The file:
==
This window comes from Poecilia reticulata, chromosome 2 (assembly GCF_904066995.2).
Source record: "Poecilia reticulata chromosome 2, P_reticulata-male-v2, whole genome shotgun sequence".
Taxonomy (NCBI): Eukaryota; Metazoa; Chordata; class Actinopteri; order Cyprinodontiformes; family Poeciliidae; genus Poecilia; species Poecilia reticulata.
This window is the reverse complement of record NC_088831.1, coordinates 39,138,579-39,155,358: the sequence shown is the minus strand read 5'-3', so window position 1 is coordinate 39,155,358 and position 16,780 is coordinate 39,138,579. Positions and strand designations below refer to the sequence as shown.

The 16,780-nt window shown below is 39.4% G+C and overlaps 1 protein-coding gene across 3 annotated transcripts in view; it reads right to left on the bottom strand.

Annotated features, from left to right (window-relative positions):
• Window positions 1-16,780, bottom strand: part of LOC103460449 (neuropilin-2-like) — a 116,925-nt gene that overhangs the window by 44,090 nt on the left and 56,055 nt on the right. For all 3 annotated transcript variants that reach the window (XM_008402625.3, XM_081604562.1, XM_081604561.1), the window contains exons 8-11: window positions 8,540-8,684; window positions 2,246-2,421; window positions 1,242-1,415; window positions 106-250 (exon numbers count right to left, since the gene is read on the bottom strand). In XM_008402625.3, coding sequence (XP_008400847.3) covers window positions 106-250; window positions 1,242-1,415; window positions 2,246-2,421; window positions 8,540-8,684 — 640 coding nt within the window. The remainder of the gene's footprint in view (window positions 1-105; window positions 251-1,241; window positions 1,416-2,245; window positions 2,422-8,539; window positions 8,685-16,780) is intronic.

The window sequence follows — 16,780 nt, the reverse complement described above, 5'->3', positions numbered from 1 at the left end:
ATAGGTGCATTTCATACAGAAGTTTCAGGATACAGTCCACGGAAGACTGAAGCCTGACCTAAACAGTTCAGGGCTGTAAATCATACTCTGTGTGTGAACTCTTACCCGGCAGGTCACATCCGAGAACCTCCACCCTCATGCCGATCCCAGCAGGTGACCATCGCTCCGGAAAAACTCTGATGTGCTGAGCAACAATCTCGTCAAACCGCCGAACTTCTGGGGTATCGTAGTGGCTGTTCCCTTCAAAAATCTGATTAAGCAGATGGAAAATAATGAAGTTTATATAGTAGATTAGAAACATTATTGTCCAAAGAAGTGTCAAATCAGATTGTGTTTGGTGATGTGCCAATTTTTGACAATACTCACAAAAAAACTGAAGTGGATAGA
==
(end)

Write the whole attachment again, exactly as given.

This window comes from Poecilia reticulata, chromosome 2 (assembly GCF_904066995.2).
Source record: "Poecilia reticulata chromosome 2, P_reticulata-male-v2, whole genome shotgun sequence".
Taxonomy (NCBI): Eukaryota; Metazoa; Chordata; class Actinopteri; order Cyprinodontiformes; family Poeciliidae; genus Poecilia; species Poecilia reticulata.
This window is the reverse complement of record NC_088831.1, coordinates 39,138,579-39,155,358: the sequence shown is the minus strand read 5'-3', so window position 1 is coordinate 39,155,358 and position 16,780 is coordinate 39,138,579. Positions and strand designations below refer to the sequence as shown.

The 16,780-nt window shown below is 39.4% G+C and overlaps 1 protein-coding gene across 3 annotated transcripts in view; it reads right to left on the bottom strand.

Annotated features, from left to right (window-relative positions):
• Window positions 1-16,780, bottom strand: part of LOC103460449 (neuropilin-2-like) — a 116,925-nt gene that overhangs the window by 44,090 nt on the left and 56,055 nt on the right. For all 3 annotated transcript variants that reach the window (XM_008402625.3, XM_081604562.1, XM_081604561.1), the window contains exons 8-11: window positions 8,540-8,684; window positions 2,246-2,421; window positions 1,242-1,415; window positions 106-250 (exon numbers count right to left, since the gene is read on the bottom strand). In XM_008402625.3, coding sequence (XP_008400847.3) covers window positions 106-250; window positions 1,242-1,415; window positions 2,246-2,421; window positions 8,540-8,684 — 640 coding nt within the window. The remainder of the gene's footprint in view (window positions 1-105; window positions 251-1,241; window positions 1,416-2,245; window positions 2,422-8,539; window positions 8,685-16,780) is intronic.

The window sequence follows — 16,780 nt, the reverse complement described above, 5'->3', positions numbered from 1 at the left end:
ATAGGTGCATTTCATACAGAAGTTTCAGGATACAGTCCACGGAAGACTGAAGCCTGACCTAAACAGTTCAGGGCTGTAAATCATACTCTGTGTGTGAACTCTTACCCGGCAGGTCACATCCGAGAACCTCCACCCTCATGCCGATCCCAGCAGGTGACCATCGCTCCGGAAAAACTCTGATGTGCTGAGCAACAATCTCGTCAAACCGCCGAACTTCTGGGGTATCGTAGTGGCTGTTCCCTTCAAAAATCTGATTAAGCAGATGGAAAATAATGAAGTTTATATAGTAGATTAGAAACATTATTGTCCAAAGAAGTGTCAAATCAGATTGTGTTTGGTGATGTGCCAATTTTTGACAATACTCACAAAAAAACTGAAGTGGATAGA